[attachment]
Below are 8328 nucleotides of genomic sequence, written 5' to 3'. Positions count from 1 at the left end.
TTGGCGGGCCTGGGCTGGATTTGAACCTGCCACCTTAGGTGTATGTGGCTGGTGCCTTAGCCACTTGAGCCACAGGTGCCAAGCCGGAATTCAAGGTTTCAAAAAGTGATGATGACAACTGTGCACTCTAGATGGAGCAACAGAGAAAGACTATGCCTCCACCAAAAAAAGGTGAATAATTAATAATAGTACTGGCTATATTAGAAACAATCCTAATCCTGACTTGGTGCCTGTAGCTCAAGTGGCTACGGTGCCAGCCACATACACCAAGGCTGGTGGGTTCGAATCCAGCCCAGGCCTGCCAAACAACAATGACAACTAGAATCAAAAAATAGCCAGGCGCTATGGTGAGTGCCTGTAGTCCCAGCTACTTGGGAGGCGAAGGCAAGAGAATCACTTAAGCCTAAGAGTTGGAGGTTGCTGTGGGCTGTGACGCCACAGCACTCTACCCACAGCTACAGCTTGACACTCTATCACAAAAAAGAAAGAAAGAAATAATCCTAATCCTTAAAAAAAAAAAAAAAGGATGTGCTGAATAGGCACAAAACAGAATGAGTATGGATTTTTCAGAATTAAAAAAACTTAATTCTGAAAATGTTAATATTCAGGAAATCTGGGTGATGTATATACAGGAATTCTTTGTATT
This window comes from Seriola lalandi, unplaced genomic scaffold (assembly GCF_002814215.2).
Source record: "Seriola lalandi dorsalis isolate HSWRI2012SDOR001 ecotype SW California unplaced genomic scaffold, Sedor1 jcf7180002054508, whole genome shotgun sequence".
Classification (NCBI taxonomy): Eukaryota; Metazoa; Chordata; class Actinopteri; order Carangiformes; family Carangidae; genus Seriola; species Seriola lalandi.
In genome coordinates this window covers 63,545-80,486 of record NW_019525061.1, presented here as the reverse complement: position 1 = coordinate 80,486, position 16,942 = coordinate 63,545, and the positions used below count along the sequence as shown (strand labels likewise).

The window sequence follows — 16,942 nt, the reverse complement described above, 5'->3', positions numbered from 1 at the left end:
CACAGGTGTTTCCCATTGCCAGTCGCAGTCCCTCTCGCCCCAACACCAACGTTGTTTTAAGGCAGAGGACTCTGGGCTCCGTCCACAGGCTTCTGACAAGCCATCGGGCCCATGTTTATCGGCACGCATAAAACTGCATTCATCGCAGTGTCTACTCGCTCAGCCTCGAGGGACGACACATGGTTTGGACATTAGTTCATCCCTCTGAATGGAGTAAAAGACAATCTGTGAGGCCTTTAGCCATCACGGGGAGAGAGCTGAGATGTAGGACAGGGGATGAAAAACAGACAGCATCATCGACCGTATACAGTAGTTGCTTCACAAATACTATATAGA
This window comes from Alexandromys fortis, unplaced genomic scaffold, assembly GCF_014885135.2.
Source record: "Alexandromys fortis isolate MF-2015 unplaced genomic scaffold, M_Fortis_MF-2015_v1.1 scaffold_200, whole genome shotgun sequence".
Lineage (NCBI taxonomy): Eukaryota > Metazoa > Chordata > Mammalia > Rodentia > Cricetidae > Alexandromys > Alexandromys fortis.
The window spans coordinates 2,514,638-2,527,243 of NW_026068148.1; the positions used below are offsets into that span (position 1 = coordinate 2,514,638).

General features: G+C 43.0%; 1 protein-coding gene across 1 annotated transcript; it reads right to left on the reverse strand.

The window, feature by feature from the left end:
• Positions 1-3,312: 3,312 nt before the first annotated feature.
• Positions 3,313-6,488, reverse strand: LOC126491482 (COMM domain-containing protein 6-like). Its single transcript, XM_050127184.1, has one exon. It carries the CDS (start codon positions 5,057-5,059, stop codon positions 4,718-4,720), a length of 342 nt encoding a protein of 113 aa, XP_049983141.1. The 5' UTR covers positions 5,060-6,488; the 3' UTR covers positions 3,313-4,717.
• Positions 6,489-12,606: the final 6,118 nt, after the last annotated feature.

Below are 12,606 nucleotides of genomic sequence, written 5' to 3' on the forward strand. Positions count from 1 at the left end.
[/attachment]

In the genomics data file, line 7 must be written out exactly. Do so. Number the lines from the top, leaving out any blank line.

The window sequence follows — 16,942 nt, the reverse complement described above, 5'->3', positions numbered from 1 at the left end: